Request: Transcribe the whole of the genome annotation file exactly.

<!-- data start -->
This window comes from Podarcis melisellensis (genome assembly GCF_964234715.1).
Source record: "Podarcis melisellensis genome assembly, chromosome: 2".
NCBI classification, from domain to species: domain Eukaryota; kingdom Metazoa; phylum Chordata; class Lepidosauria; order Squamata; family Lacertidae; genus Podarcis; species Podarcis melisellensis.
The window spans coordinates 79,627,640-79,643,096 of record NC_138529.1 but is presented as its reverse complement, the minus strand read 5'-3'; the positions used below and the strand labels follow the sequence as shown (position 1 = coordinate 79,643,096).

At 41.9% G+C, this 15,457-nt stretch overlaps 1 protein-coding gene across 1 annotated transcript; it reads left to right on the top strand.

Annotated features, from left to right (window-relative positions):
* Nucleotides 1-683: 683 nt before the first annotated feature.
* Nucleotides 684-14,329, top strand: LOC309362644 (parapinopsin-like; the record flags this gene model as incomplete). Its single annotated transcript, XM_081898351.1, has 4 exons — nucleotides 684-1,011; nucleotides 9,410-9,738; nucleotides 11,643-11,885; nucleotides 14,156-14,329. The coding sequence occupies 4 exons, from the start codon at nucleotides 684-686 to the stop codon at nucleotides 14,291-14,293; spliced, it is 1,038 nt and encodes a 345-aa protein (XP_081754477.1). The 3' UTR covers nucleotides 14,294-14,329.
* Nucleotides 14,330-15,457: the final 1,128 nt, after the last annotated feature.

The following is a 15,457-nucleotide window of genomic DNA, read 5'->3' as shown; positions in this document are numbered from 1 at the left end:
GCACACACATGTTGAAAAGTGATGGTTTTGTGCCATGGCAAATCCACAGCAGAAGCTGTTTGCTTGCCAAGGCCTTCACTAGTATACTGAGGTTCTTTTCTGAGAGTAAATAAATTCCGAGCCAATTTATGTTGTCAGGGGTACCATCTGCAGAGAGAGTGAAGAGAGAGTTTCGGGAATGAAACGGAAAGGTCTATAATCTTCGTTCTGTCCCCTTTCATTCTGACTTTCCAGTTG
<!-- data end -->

This window comes from Podarcis melisellensis (genome assembly GCF_964234715.1).
Source record: "Podarcis melisellensis genome assembly, chromosome: 2".
NCBI classification, from domain to species: domain Eukaryota; kingdom Metazoa; phylum Chordata; class Lepidosauria; order Squamata; family Lacertidae; genus Podarcis; species Podarcis melisellensis.
The window spans coordinates 79,627,640-79,643,096 of record NC_138529.1 but is presented as its reverse complement, the minus strand read 5'-3'; the positions used below and the strand labels follow the sequence as shown (position 1 = coordinate 79,643,096).

At 41.9% G+C, this 15,457-nt stretch overlaps 1 protein-coding gene across 1 annotated transcript; it reads left to right on the top strand.

Annotated features, from left to right (window-relative positions):
* Nucleotides 1-683: 683 nt before the first annotated feature.
* Nucleotides 684-14,329, top strand: LOC309362644 (parapinopsin-like; the record flags this gene model as incomplete). Its single annotated transcript, XM_081898351.1, has 4 exons — nucleotides 684-1,011; nucleotides 9,410-9,738; nucleotides 11,643-11,885; nucleotides 14,156-14,329. The coding sequence occupies 4 exons, from the start codon at nucleotides 684-686 to the stop codon at nucleotides 14,291-14,293; spliced, it is 1,038 nt and encodes a 345-aa protein (XP_081754477.1). The 3' UTR covers nucleotides 14,294-14,329.
* Nucleotides 14,330-15,457: the final 1,128 nt, after the last annotated feature.

The following is a 15,457-nucleotide window of genomic DNA, read 5'->3' as shown; positions in this document are numbered from 1 at the left end:
GCACACACATGTTGAAAAGTGATGGTTTTGTGCCATGGCAAATCCACAGCAGAAGCTGTTTGCTTGCCAAGGCCTTCACTAGTATACTGAGGTTCTTTTCTGAGAGTAAATAAATTCCGAGCCAATTTATGTTGTCAGGGGTACCATCTGCAGAGAGAGTGAAGAGAGAGTTTCGGGAATGAAACGGAAAGGTCTATAATCTTCGTTCTGTCCCCTTTCATTCTGACTTTCCAGTTG